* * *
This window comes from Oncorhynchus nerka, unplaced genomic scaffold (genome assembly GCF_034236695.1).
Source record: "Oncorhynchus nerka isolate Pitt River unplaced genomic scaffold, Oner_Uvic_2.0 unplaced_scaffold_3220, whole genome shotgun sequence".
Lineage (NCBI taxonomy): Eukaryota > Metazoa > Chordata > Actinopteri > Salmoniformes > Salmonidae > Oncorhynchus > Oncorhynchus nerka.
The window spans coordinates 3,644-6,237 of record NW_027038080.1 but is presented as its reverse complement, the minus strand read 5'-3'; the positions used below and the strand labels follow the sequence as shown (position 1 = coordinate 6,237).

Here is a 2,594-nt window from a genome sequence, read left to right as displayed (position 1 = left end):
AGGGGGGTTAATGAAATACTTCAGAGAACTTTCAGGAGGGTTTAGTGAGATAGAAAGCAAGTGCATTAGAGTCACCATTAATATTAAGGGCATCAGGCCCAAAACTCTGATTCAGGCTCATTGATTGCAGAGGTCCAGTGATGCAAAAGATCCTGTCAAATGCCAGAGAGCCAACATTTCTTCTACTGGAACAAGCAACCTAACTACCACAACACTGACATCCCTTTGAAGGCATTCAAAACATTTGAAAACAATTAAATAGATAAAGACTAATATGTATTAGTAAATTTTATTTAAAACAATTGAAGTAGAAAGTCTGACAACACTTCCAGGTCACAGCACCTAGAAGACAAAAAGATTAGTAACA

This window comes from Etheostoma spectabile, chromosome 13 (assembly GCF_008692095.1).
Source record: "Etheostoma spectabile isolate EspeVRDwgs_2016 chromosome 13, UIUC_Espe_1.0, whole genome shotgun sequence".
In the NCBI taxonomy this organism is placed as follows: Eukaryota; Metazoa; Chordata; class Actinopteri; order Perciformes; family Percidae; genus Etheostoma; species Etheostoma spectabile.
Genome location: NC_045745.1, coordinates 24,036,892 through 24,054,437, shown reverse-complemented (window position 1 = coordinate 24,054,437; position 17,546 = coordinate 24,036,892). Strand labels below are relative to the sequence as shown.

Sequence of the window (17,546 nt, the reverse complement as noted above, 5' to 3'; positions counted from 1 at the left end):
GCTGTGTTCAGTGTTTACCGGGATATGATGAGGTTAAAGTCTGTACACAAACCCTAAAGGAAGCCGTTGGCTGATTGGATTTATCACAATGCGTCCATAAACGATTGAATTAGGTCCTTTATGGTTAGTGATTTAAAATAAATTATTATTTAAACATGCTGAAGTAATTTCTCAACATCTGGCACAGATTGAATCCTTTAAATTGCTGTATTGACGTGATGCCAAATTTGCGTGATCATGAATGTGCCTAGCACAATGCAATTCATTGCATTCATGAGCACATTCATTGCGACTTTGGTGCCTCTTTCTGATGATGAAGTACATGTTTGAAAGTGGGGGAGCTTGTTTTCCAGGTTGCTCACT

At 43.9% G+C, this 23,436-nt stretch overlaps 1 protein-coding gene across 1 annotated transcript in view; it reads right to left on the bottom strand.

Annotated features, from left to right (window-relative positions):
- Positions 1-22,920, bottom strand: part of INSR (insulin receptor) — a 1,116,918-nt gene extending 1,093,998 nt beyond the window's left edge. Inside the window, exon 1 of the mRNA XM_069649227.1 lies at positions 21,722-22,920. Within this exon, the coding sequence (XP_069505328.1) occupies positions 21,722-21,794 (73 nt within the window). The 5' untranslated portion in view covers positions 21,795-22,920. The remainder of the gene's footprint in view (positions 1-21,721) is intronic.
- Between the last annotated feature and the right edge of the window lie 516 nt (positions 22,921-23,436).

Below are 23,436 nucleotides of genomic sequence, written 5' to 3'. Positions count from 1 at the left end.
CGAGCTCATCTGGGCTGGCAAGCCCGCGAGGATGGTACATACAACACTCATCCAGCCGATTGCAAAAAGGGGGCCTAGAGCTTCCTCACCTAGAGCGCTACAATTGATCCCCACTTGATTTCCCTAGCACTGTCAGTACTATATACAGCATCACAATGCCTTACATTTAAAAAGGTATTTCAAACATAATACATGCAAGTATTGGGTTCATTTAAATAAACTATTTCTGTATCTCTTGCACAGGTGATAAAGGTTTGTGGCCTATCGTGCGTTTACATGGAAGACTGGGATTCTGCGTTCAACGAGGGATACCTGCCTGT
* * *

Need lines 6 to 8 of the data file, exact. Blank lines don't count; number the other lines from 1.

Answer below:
AGGGGGGTTAATGAAATACTTCAGAGAACTTTCAGGAGGGTTTAGTGAGATAGAAAGCAAGTGCATTAGAGTCACCATTAATATTAAGGGCATCAGGCCCAAAACTCTGATTCAGGCTCATTGATTGCAGAGGTCCAGTGATGCAAAAGATCCTGTCAAATGCCAGAGAGCCAACATTTCTTCTACTGGAACAAGCAACCTAACTACCACAACACTGACATCCCTTTGAAGGCATTCAAAACATTTGAAAACAATTAAATAGATAAAGACTAATATGTATTAGTAAATTTTATTTAAAACAATTGAAGTAGAAAGTCTGACAACACTTCCAGGTCACAGCACCTAGAAGACAAAAAGATTAGTAACA

This window comes from Etheostoma spectabile, chromosome 13 (assembly GCF_008692095.1).
Source record: "Etheostoma spectabile isolate EspeVRDwgs_2016 chromosome 13, UIUC_Espe_1.0, whole genome shotgun sequence".